In rural India 80-90% of domestic energy derives from non-renewable biomass. These fuels are often burned in inefficient stoves, thereby emitting a complex pollutant mixture of particles, carbon monoxide, and toxic compounds such as benzene and formaldehyde. This indoor air pollution (IAP) contributes up to 6.1% of the total burden of disease in India#. In order to empower women the Janara Samuha Mutual Benefit Trust (JSMBT) was registered as a community-based organization in 2011. JSMBT members strive to further economic development and well-being in their villages.  Taking steps towards these goals and to fight IAP, JSMBT intends to disseminate 36,000 improved Cook Stoves in 127 villages in the Raichur District of Karnataka, India.

< UPDATE: Chulikaproject Fairtrade Climate Standard certified! (Dutch) >

This project will replace inefficient traditional cook stoves in 18,000 households with efficient fuel wood single/double pan “Chulika” cook stoves in Raichur a biomass deficient district in Karnataka, India. This district has greatly diminished biomass resources and the wood demand far exceeds the available renewable woody biomass.

The Chulika saves fuel wood by 67.5% and has a thermal efficiency of 30.8%. By reducing fuel wood consumption, the project reduces greenhouse gas (GHG) emissions stemming from the use of non-renewable biomass. This design of the Chulika ensures preheating of the air and a complete combustion with no visible smoke and only small amounts of ash. The stove is suitable for rural household cooking wherein cooking, frying, baking flat bread, and heating water for bathing can be conveniently carried out, replacing the traditional cook stove.

The participating families are expected to pay a fee of 20 Rupee to become a Chulika member of JSMBT and 180 Rupee towards the registration of the stoves. The fee is paid after a user agreement is signed. The user agreement outlines the responsibilities of the participating families in the project and the percentage of carbon revenue which will be shared at a later stage.


Economic: Since less time is needed to gather wood and cook which provides additional time for other activities that generate income. As explained in the ‘Fairtrade’ section the project produces sellable carbon credits for the households. Additionally, there are permanent and temporary jobs being created in producing, disseminating, and maintaining the stoves as well as monitoring the CO₂ reductions. Furthermore the JSMBT women members will receive interest on loans provided to the project.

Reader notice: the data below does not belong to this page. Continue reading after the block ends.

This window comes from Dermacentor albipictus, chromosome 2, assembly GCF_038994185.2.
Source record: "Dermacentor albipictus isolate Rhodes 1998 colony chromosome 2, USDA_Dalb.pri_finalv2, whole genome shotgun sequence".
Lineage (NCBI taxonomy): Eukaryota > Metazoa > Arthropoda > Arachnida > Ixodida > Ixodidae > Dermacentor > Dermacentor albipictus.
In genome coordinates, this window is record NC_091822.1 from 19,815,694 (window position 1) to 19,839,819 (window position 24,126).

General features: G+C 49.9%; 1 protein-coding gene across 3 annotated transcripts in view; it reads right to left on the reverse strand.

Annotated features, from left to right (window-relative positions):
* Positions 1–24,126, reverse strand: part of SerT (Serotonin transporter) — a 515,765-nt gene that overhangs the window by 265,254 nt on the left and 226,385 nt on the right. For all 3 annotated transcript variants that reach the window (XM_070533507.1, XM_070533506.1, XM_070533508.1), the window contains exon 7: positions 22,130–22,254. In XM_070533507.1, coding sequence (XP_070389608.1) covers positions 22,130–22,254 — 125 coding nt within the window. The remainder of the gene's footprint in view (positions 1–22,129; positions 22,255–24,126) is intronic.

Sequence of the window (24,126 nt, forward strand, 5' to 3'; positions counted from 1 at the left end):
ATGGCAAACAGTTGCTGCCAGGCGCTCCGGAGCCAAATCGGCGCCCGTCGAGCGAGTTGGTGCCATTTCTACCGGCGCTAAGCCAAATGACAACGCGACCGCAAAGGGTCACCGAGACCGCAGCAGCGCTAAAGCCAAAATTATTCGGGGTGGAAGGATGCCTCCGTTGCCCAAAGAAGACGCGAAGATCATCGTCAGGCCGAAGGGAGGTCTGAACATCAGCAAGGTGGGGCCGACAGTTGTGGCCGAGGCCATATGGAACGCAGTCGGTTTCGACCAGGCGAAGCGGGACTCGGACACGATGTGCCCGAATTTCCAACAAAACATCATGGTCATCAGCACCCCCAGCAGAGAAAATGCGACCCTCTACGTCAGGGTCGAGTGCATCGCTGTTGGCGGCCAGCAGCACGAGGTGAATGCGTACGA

Household Level:  This project will reduce drudgery for women (due to reduced fuel wood use) who spend long hours travelling long distances to collect fuel wood. A better quality of life can be expected since there is less smoke and residue in the kitchen and the family can enjoy eating together since.

Health: Indoor air pollution is the fifth biggest health risk in the developing world. 2 million people die worldwide each year from exposure to cook stove smoke. Since the early 1990s, an increasing number of more sophisticated epidemiological studies have linked exposure to indoor air pollution to pneumonia among children and chronic obstructive pulmonary disease (COPD) and lung cancer among adults, as well as other types of cancers, tuberculosis, cardiovascular disease, adverse pregnancy outcomes, asthma, and cataracts. This project leads to a large reduction of indoor smoke which results in less respiratory problems and premature deaths in the villages. Additionally there is a reduction of health problems related to hygienic issues caused by waste disposal in and around the house.

Want to know more about the positive effects on the local community?
Read the personal stories of the people behind this project or read the inspiring blog by colleague Maarten Derksen during a field visit.

FairClimateFund (FCF) finances the complete production, maintenance, and monitoring of 36,000 Chulikas. Every year the improved cook stoves produce carbon credits which are delivered to FCF, after 5 years the investment is paid off. In other words FCF is paid back in carbon credits. At this time the individual family through JSMBT has the right to sell the carbon credits on the open market.

FairClimateFund only invests in projects that qualify for a Gold Standard Certification. Gold Standard guarantees the additionality of the project and the environmental and social benefits locally. Also, the Chulikaproject in India is Fairtrade certified, the new highest standard for carbon credits.


FCF has partnered with JSMBT since early 2011 providing upfront financing to enable the production and dissemination of 36,000 Chulikas by the end of 2012. The partnership is long term with an aim of monitoring and maintaining the stoves until the units are paid off and carbon income can be generated at a household level.